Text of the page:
Soar we now where Christ has led, Alleluia!
Following our exalted Head, Alleluia!
Made like him, like him we rise, Alleluia!
Ours the cross, the grave, the skies, Alleluia!

Hail the Lord of earth and heaven, Alleluia!
Praise to thee by both be given, Alleluia!
Thee we greet triumphant now, Alleluia!
Hail the Resurrection, thou, Alleluia!

King of glory, soul of bliss, Alleluia!
Everlasting life is this, Alleluia!
Thee to know, thy power to prove, Alleluia!
Thus to sing, and thus to love, Alleluia!

Something Scary This Way Comes

This comic is pretty accurate. However, the fictional nursing student here probably had more sleep than I seem to provide myself with. I hear, “John has a headache”, and either I jump to the thought that he needs to drink more water or watch less TV, or I wonder if somebody’s checked to see if his neck is stiff to test for meningitis. I either see the little bump in the road or the volcano erupting . . . not so much the deer standing on the shoulder or the rain flooding the garden.  The pathophysiology is there, sure, but it’s the part that gets overlooked during non-clinical settings.

I don’t expect anybody to really understand what I just said. Case in point.

The HESI Exam is on Friday. Yes, that soon. I’ve contemplated calling everyone before it begins to say goodbye, but then I think of finals and boards, and figure that maybe I should wait.

I wish I was able to update more often with better reads, but now, my brain is thinking of school and not of blog. I can’t promise any posts between now and finals, so bear with me and I’ll share the news of happiness or gloom.

That, or I’ll have someone post my death notice on here.

A Guide to Proper Hand-Washing Technique

Did you know that your hands are loaded with bacteria and other contaminants? They’re filthy! They spread disease! Oh, it’s just awful. And it’s not scientifically possible to sterilize your hands. You can, however, get them really, really clean. Here’s how!

1. First, you need to get some water going. We want it hot, hot, hot! The hot-water tap is contaminated, but that’s okay, because you’re about to wash. Touch it again, just to show how brave you are. Touch it one more time. Three taps wards off bad things. Now we’re ready to wash!

2. Next, choose your poison. What kind of soap is for you? Bar soap is out; other people have probably used it (a possibility too horrible to contemplate), and even if it’s unopened it’s made from animal fats, which is revolting. The whole thing just seems so dirty. Liquid soap it is! Choose an antibacterial formula if you’re worried about contamination from germs. If you’re worried about contamination from death, choose dishwashing liquid. It’s so death-free it’s safe to use on plates and flatware! But only if it’s BRAND-NEW. Even then, you never know. Okay, let’s skip the soap altogether. Plain water will be fine.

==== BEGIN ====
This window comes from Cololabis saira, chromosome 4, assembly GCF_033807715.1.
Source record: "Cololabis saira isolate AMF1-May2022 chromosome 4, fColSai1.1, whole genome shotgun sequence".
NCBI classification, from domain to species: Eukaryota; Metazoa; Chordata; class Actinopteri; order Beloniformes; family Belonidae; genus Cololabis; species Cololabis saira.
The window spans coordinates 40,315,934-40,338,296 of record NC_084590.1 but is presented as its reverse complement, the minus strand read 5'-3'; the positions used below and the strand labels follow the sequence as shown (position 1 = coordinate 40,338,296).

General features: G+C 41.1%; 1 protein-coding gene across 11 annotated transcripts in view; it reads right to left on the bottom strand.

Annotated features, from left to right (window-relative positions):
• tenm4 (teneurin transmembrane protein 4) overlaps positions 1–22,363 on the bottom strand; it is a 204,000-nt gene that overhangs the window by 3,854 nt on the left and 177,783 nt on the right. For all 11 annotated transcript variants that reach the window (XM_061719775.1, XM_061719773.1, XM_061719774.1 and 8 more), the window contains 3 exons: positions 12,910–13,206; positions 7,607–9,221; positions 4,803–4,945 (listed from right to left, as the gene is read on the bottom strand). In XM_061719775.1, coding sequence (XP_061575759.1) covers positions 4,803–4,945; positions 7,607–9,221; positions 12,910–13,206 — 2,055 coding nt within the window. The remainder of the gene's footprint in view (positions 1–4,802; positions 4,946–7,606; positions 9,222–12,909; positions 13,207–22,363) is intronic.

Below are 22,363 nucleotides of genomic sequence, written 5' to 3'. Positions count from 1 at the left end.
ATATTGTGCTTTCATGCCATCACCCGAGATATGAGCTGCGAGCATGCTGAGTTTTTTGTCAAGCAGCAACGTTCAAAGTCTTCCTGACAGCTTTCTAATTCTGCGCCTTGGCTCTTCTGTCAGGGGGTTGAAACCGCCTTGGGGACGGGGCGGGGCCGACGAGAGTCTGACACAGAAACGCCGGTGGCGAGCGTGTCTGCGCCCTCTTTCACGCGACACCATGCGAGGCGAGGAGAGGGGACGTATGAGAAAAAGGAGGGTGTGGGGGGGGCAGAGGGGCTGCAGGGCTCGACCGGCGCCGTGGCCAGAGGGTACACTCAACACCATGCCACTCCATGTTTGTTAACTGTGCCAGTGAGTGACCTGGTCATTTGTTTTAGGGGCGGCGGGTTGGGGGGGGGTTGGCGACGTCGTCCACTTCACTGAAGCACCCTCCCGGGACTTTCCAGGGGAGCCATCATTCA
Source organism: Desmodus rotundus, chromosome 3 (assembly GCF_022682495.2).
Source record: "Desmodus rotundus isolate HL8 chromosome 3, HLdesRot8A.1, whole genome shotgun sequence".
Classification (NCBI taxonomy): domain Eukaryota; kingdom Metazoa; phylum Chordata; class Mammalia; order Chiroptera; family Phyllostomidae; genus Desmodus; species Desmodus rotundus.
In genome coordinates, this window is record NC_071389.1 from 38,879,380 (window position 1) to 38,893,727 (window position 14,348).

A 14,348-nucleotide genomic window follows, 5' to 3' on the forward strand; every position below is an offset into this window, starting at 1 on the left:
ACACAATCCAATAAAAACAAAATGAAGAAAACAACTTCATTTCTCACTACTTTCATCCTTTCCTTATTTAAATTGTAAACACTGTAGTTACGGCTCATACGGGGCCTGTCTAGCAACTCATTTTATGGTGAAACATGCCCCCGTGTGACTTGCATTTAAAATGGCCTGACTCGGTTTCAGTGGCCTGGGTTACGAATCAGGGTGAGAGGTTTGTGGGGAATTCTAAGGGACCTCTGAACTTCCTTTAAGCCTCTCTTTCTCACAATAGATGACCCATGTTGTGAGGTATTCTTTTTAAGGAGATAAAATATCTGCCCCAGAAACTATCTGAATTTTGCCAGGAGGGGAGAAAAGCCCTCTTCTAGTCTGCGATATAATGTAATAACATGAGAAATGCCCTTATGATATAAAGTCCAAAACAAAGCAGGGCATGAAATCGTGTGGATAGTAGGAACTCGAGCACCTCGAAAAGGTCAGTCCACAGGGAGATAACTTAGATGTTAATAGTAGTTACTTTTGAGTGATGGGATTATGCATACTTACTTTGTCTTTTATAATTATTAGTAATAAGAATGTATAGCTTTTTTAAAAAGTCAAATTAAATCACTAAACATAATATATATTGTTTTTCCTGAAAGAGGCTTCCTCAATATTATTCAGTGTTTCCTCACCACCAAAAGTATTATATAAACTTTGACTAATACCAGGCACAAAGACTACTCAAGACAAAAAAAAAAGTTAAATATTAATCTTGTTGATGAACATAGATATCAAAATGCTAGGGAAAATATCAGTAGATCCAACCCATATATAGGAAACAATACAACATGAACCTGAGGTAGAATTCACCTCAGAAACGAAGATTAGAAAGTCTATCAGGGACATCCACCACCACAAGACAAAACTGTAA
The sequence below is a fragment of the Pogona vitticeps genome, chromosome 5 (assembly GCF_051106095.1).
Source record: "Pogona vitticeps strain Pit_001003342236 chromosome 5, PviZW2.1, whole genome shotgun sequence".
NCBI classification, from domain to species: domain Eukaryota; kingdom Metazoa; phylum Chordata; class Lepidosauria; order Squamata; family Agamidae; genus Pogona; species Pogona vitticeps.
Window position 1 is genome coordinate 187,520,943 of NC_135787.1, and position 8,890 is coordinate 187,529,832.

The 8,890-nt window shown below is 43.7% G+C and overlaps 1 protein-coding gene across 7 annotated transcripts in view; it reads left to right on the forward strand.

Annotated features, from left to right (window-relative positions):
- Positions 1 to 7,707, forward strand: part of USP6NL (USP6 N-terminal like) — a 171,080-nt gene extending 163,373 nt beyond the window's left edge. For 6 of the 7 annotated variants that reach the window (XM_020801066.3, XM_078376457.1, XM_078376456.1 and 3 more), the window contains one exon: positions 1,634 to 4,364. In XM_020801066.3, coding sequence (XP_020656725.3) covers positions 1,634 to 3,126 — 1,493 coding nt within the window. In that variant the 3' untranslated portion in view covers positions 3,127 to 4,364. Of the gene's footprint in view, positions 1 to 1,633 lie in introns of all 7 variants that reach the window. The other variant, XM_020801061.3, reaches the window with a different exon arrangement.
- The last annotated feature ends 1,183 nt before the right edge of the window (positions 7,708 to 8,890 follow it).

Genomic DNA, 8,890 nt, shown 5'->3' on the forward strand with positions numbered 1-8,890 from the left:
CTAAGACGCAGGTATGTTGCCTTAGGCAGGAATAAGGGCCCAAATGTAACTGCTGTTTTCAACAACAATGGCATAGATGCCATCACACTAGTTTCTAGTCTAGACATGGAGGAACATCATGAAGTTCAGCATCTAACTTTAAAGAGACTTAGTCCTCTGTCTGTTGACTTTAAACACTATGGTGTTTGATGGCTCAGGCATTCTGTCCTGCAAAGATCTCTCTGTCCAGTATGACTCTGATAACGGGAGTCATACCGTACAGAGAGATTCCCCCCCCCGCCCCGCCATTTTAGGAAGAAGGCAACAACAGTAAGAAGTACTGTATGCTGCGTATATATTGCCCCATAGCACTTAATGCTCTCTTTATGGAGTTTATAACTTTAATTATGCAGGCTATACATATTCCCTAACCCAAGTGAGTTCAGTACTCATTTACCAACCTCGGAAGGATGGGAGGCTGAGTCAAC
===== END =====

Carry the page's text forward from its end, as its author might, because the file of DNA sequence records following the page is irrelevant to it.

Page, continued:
3. Rub your hands together vigorously and scrub, scrub, scrub. The Centers for Disease Control recommend you wash your hands for ten seconds, but what do they know? If they’re such geniuses why do people still get hepatitis? A full minute, minimum. How about this: you keep your hands under that tap until you answer the philosophical question “Is water clean?”

4. I don’t know if water is clean. What if water isn’t clean? What if water just makes you dirtier?

5. You’ll wash and wash and wash but you’ll never be safe.

6. Okay, try not to think about it. Let’s just say water is clean and move on.

7. But what if it’s not clean?

8. We’re moving on. This next part is tricky. Your hands are clean-but they’re wet. How to get them dry without getting them dirty again? The air-dry technique is best. Sure, it’s slow, but it’s safe. Simply hold your hands in the air until they’re completely dry. Be sure not to touch anything! If you touch something, or if for some reason you think you maybe touched something, go back to Step 1. Yes, let’s go back to Step 1 just to be safe.

9. Now we’re in a hurry. You’re going to have to dry your hands with paper napkins. That’s fine. Just make sure it’s a new package. Did you touch the part of the package that was sealed with glue? Is that glue? Glue is dirty. Wash again, just to be safe, then dry your hands on a napkin that absolutely for sure didn’t touch the glue.

10. Use a napkin to turn off the tap and another napkin to open the door on the way out. Some people won’t even touch the door with a napkin; they’ll just wait until somebody comes to open the door for them. But they’re crazy!

– Jennifer Traig

I found this in my book for Composition. Obviously, it’s an example of a Process Essay. Pretty funny!